What did the AFC say privately about the Gecom appointment?

Dear Editor,

What did the top brass of the AFC say privately about President Granger’s unilateral appointment of 84-year-old Judge Patterson to the chairmanship of Gecom?

Dominic Gaskin said that the decision was entirely the President’s. He also said the Constitution provided for a preferred approach but also for a unilateral appointment approach.

With all due respect to Mr Gaskin, the language of the article is simple and unambiguous. Only failure to submit a list can trigger the clause to take a unilateral approach. Mr Gaskin is reading something into the phrase, “the list of names must not be unacceptable”. That something, whatever the reasoning, could never be equated to failure to submit a list.

The Constitution expects a president to act reasonably, not arbitrarily or subjectively. If this were not so, then any president could reject all the names, give no reason for the rejections, and then claim the Constitution granted him the power to act unilaterally. If this was what the Constitution intended, the Charles Dickens dictum, “the law is an ass” would have a mighty ring of truth.

I believe Chief Justice George pored over the meaning of these crucial words in the Constitution, and tried to divine the intent of the framers and purpose of the article before finally in wisdom befitting a Solomon said a president should state the reasons for each name rejected. The Guyanese public know how President Granger responded: “The Chief Justice has her interpretation, I have mine”. The President acted on his interpretation and made the appointment unilaterally.

Cathy Hughes feels that enough is not being done to tackle the Opposition Leader’s rendering of a racial narrative to the citizenry that she feels is meant to instil fear in the populace. Mrs Hughes chose to remain silent on the issue of whether the President acted constitutionally in making the unilateral appointment. She chose instead to accuse the Opposition Leader of presenting a “racial narrative”. For her, to oppose the unilateral appointment is to engage in racial politics. Her message: Do not oppose the unilateral appointment.

She should know that the coalition government has accomplished a rare feat in two years of power (something unusual for any government). They have sharpened and deepened racial divisions in this country such as has not been seen since 1964. The next elections will be a racial grudge match, thanks to the PNC for emasculating the AFC and moving towards a total and complete takeover of the state. This is not the Opposition Leader’s doing. It is the coalition government’s doing. Mrs Hughes cannot plead ignorance of the depth of distrust embedded in this society, all due to rigged elections for over two decades in Guyanese society. The sheer scale of the rigging (PNC’s popular support stood at around 40% but they always announced “winning” more than two-thirds of the vote) boggles the mind, and defines the PNC in terms of its capacity and willingness to do what it takes to hold on to power.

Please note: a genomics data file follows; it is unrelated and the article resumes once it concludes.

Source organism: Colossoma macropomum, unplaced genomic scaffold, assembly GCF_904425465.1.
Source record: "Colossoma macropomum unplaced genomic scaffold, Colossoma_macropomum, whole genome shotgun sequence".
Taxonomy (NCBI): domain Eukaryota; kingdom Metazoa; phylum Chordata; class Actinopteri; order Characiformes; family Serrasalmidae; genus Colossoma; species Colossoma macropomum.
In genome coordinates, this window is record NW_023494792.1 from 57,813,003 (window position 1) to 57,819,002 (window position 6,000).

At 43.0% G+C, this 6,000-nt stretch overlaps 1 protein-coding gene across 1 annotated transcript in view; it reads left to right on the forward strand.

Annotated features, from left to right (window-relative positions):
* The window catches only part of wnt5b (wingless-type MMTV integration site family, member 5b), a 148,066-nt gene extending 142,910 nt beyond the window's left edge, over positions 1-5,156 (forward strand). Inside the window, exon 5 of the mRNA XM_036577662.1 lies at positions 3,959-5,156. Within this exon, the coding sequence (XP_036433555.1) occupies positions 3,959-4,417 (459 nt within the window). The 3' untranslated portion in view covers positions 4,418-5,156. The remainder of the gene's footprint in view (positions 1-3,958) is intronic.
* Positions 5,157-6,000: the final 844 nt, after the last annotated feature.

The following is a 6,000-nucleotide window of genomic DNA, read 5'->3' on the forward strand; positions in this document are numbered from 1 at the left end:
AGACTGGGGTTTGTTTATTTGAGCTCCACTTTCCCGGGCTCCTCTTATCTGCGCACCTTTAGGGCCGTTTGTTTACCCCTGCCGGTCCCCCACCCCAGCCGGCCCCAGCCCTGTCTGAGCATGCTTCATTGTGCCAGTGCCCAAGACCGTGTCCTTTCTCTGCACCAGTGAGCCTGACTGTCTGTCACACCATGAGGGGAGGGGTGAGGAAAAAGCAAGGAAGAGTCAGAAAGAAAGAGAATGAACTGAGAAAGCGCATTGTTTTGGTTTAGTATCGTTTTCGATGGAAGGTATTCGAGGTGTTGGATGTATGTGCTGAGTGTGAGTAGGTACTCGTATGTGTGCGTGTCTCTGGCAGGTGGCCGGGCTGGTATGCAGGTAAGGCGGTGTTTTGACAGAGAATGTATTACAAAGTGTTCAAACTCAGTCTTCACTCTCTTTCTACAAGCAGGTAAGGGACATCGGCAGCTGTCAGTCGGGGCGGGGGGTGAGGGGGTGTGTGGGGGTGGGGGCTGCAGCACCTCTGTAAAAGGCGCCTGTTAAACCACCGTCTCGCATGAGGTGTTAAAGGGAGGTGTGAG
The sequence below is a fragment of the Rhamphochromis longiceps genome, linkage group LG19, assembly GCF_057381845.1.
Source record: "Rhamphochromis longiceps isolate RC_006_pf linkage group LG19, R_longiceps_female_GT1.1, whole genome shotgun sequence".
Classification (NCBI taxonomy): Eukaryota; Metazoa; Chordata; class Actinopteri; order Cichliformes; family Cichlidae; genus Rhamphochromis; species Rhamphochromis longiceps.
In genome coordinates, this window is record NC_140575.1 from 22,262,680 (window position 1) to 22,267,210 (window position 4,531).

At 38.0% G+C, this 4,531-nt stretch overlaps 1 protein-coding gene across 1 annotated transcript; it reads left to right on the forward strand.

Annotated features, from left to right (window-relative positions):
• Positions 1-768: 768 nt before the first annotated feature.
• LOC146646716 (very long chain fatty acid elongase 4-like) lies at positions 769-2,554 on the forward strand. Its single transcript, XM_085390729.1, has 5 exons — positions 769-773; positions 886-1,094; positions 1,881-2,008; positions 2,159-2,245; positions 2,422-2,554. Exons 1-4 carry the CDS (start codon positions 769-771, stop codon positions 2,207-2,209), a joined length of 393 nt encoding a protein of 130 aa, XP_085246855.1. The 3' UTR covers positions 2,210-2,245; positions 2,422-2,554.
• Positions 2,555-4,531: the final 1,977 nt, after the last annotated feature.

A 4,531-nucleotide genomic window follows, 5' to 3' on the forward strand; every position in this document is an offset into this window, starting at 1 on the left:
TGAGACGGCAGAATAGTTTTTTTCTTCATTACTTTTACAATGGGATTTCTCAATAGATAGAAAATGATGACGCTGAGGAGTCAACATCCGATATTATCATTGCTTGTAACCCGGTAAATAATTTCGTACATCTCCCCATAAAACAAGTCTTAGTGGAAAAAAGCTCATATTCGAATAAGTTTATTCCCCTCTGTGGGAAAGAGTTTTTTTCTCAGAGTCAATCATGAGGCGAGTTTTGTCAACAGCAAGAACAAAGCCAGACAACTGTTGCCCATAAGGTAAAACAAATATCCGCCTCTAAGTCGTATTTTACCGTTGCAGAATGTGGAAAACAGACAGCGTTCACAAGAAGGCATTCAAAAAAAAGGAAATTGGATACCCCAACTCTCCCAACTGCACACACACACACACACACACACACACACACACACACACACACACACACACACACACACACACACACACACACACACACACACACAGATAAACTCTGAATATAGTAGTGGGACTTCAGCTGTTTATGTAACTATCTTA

So now Mrs Hughes wants to pretend that appointing an alleged PNC closet member to chair Gecom is a non-threatening act that all of society should feel comfortable with. Has society forgotten the notoriety of Judge Bollers?

David Patterson sounded like my Sunday school pastor, “Do unto others as you would have them do unto you”. He said, “If we when in opposition would not approve of a unilateral appointment, why are we accepting it now?” He unwittingly conceded that President Granger committed an unconstitutional act.

All of this was revealed in the unidentified release – not Wikileaks ‒ of private emails.  This is to say nothing about what the unscrupulous leaders, Trotman and Ramjattan did, men who privately instructed President Granger to go ahead and make the unilateral appointment (an unconstitutional act) but then publicly denied it.

Yours faithfully,
Mike Persaud

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